In this article, I intend to describe a life-altering experience that happened to me at a very impressionable age. It is an enjoyable memory for me, and an important milestone, because it is the first time in my life I remember accomplishing something difficult by simply believing I could do it.
Jordan Silver was the most feared pitcher in my entire Baseball League. At the early age of 12, Jordan had already become a local legend — undoubtedly because of his flawless pitching career.
Flawless is no exaggeration. Jordan pitched a shutout every single game, because nobody ever hit a single pitch of his — he was simply phenomenal.
My team, the Cubs, was therefore very discouraged on the day we faced the Pirates, the team Jordan pitched for. The Pirates were undefeated, thanks to Jordan’s ability to strike out every player that batted against him.
Half of every inning could barely be called a sport. The Pirates would take the field, Jordan would strike out three batters in a row, and then the Cubs would take the field for the Pirates’ turn at bat.
Consequently, the best my team could do to keep the Pirates at bay was end each inning as soon as possible, and hope we could maintain a tie game, zero to zero, for all nine innings.
What was it about Jordan that made him so invincible? Why couldn’t a single player in the league could hit any of his pitches? Was he truly that good, or had his pitching record set an intimidating precedent that left his opponents paralyzed in fear?
I took a moment to examine Jordan. He was a tall, muscular, dark-haired boy who was one year ahead of me in school. He didn’t seem invincible by any means, just accomplished. His pitches were very consistent. Fast, straight down the center, strike 1, 2, and 3.
Suddenly, I understood what brought Jordan to achieve such a flawless pitching record.
When you are at bat, you study the pitch you’re faced with to determine whether or not it’s worth swinging at. If it’s not over the plate, you don’t swing and hope the umpire calls a “ball,” agreeing with you that the ball was not within range to be hit.
The difference with Jordan was, he never pitched anything that couldn’t be hit — but by the time you made the decision to swing, the ball was crossing the plate and the umpire was readying his call: “STRIIIIKE!”
The mistake everybody was making was that they were watching every pitch carefully, and letting three strikes whisk by them before they could notice what the hell happened. As I watched Jordan strike out the players ahead of me in the batting roster, I counted the number of seconds it took the ball to travel from Jordan’s fingertips and cross Home Plate.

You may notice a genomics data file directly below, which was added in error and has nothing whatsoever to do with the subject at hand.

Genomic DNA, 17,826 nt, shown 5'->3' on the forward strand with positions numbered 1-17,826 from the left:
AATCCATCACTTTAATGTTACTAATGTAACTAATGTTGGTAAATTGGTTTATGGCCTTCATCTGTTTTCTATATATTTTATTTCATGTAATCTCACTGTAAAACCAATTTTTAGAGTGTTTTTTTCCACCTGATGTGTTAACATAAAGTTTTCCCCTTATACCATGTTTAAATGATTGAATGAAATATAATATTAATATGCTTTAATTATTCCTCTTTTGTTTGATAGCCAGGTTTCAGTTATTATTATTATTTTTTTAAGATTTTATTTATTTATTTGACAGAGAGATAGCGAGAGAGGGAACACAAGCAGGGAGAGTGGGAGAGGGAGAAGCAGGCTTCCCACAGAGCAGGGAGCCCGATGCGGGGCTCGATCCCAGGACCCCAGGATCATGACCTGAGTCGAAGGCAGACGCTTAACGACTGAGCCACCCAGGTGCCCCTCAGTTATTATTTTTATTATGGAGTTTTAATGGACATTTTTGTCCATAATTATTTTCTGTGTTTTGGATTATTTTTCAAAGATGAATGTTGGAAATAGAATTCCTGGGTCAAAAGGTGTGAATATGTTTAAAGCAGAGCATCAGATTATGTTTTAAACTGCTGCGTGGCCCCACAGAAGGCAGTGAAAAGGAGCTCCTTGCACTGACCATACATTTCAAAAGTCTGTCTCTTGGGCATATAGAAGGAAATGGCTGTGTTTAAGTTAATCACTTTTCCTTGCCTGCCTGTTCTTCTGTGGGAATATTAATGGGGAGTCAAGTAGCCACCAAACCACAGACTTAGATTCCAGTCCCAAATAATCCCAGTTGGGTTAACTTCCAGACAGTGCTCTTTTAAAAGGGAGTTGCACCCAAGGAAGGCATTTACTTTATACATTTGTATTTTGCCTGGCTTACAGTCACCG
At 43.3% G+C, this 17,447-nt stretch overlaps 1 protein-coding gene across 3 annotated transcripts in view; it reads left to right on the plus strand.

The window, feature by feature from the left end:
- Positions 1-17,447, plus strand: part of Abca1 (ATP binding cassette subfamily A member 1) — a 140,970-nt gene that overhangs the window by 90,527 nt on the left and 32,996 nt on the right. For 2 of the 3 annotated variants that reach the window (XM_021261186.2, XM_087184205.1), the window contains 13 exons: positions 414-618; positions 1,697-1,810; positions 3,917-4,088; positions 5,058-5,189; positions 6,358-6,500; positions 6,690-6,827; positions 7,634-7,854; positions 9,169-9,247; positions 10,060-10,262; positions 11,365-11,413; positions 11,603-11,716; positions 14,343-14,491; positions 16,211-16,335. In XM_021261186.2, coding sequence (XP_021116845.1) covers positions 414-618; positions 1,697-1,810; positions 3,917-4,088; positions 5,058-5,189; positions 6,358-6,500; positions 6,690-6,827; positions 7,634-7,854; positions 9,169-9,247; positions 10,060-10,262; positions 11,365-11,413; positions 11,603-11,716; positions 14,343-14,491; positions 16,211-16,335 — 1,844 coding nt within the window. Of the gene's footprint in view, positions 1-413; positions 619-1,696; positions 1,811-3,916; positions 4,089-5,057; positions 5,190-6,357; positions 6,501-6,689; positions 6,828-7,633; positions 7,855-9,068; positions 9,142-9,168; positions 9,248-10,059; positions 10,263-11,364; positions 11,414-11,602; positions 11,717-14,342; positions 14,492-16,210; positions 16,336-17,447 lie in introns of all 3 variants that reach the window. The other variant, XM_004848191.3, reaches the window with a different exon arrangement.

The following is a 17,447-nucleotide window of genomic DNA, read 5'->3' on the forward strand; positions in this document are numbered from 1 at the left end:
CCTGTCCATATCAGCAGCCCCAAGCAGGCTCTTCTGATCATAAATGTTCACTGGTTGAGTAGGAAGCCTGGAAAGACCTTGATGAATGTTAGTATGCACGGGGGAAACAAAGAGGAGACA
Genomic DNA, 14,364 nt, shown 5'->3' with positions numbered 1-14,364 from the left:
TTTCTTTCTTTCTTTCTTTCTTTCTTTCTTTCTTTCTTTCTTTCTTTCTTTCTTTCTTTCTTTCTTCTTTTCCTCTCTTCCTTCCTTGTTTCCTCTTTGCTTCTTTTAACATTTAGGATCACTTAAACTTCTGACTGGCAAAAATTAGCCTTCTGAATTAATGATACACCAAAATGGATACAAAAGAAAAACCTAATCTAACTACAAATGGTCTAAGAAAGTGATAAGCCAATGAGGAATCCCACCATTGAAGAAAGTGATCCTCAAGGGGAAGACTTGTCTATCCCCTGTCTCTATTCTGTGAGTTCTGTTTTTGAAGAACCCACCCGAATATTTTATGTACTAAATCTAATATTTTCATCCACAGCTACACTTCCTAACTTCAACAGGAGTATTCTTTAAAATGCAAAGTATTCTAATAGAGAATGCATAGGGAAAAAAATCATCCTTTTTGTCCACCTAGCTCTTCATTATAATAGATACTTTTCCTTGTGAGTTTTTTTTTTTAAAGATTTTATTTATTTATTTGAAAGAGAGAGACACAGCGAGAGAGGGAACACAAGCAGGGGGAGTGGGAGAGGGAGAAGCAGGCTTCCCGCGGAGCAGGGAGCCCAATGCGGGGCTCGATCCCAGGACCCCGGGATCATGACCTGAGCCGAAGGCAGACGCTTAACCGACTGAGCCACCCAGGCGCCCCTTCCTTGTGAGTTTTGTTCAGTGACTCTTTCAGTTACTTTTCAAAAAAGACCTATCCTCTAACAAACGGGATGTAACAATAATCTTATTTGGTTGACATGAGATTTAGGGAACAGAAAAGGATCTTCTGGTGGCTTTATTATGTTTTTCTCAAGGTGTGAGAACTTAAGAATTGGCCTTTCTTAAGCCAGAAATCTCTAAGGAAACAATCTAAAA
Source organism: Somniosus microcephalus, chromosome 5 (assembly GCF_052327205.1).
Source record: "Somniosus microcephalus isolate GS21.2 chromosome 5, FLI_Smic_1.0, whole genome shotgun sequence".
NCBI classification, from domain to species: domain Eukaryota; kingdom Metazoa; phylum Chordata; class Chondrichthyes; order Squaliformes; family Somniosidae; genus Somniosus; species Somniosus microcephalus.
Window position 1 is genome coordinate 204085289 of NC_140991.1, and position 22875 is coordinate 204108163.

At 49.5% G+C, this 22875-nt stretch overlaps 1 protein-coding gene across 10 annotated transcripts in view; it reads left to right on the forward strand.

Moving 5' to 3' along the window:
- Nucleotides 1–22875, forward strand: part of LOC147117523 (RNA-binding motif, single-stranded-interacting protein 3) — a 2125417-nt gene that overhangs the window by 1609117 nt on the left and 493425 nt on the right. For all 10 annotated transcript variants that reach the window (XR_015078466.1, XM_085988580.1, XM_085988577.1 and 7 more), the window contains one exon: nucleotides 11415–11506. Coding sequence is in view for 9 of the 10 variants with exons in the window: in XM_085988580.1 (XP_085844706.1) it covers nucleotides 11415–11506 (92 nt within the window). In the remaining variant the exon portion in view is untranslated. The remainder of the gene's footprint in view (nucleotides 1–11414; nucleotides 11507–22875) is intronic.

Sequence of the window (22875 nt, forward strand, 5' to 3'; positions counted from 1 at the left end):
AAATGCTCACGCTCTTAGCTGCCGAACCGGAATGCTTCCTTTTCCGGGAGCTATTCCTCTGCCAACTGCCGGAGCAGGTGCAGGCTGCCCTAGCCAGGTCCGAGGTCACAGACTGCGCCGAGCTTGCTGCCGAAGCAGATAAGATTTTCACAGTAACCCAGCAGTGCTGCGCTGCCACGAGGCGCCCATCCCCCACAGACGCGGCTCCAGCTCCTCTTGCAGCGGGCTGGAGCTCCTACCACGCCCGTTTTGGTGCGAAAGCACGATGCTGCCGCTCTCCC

“One.. What the.. One? Just one second? Are you kidding me!?”
No wonder nobody’s hit off of him this season. He’s got a rifle of an arm, and he’s gunning those pitches faster than any other pitcher in the league could ever dream to!
I understood that there was no other way: Don’t examine the pitches, just have faith it’ll be down the center, and swing.
“Next up for the Cubs, Number 30, Shaun Boyd!”
I was so distracted I didn’t realize I was on deck. I quickly scrambled out of the dugout, searched among the helmets along the ground for one that fit, and pulled an aluminum bat off the fence. I gave the bat a quick practice swing, and approached Home Plate.
After crossing the plate and finding my footing, I positioned the tip of the bat above the plate where I imagine the ball will be. I draw the bat high above my shoulder and remind myself: “One second.”
Jordan nods, winds his pitch, and releases his fast ball. I count to one, and swing as fast as I can.
“STRIIIIIKE!” yells the umpire.
“Two more, two more,” says the catcher, as he tosses the ball back to Jordan.
I step back up to the plate, position my bat where I felt the ball tip the edge of it, and then draw it back above my shoulder.
Once again, Jordan nods, winds his pitch, and releases another fast ball. I count to one, and swing as fast as I can.
“STRIIIIIKE! TWOOOO!” yells the umpire.
The catcher makes another remark, but I’m deaf to it because I’m focusing instead on what one of my coaches was saying. I could’ve sworn I heard him tell the head coach something like “See the swings that rookie’s taking?”
Jordan, now ready to end my turn at bat, winds his final pitch.
This time, I begin my swing without counting.
The ball collides with my bat, sounds a metallic “thwack!”, and flies directly back at Jordan. I hurl the bat from my stinging hands and take off running for first base.
Jordan, never expecting his flawless pitching career to be shattered so abruptly, had dropped to the mound to avoid getting his head taken off. Other members of the Pirates team were caught off guard as well, having become so used to Jordan doing all the work.
When I was safely on first base, I caught my breath and began to take in what just happened. The entire crowd was standing and cheering. My team was screaming cries of excitement from the dugout. The first baseman turned to me and said, “Holy crap.”
I hit one of Jordan Silver’s pitches — a feat that was considered impossible.
And at that moment, I understood that it doesn’t take much to make the seemingly impossible possible — all it takes is faith in yourself. When you sow seeds of uncertainty, you’ve given up before the challenge has even begun. Sow the right seeds by having confidence in your abilities, and you will surpass everyone’s expectations — including your own.
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